If the partially tilted square were at a 45 degree incline, then you could see that again it is 1/4 of the total shaded area.
You need to determine an additional intermediate area to state that the area is static and does not ossilate as the squares rotate.
here is my version.
Name the squares 'upper square' and 'lower square'.
Draw the squares so that the sides of the squares are
parallel to each other. The shaded region is
in the lower-right quadrant of the upper square,
and in the higher-left quadrant of the lower square.
The distance from the centerpoint of the upper square
to any side of the upper square is 6 or label it 'h'.
Restated: the distance from the center of the upper
square to the lower or bottom side of the square is
distance h, which is also the distance from the center
point to the right side of the upper square.
That is re-stating what should be obvious.
Cut the shaded region into two triangles.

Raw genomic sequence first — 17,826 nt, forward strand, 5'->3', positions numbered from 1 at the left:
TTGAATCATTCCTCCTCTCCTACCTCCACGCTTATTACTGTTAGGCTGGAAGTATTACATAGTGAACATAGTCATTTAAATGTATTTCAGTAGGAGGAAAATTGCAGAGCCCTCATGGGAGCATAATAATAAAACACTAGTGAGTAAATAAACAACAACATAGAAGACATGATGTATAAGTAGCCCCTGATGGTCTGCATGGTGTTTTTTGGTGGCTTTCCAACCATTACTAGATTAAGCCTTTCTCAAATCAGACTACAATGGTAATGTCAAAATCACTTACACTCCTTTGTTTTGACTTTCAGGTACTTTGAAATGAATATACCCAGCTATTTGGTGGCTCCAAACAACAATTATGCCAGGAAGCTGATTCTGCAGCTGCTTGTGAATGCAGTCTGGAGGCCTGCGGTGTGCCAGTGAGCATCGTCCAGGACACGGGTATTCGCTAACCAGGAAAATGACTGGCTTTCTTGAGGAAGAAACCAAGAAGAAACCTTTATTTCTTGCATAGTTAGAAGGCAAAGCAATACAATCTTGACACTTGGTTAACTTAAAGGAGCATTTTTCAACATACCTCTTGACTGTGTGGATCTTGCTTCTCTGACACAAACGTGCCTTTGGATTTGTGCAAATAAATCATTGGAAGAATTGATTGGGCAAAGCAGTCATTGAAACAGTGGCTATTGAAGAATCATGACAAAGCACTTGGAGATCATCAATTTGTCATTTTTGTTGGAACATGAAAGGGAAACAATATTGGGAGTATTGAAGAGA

Cut from the center of the upper-square to
the lower-right corner of the upper square.
You have two shaded triangles.
On lower-left triangle, label the vertical side
as 'h' and label the bottom as 'b'
On the upper-right triangle label the horizonal
distance as 'h' and the vertical distance is the same
as 'c'. (It is the same length as 'b'.)
The area of the lower-left triangle is:
The area of the upper-right triangle is:
Since b=c the two triangles have the same area which
sums to the area of the shaded square region.
Rotate the lower square counter-clockwise through a small angle theta.
We need to calculate the area lost by the lower-left triangle.
The distance along the bottom edge of the upper-square is 'd'
The area lost is
The area gained by the upper-right triangle:
The area lost by the lower-left triangle will always be
equal to the area gained by the upper-right triangle,
thus the area is constant.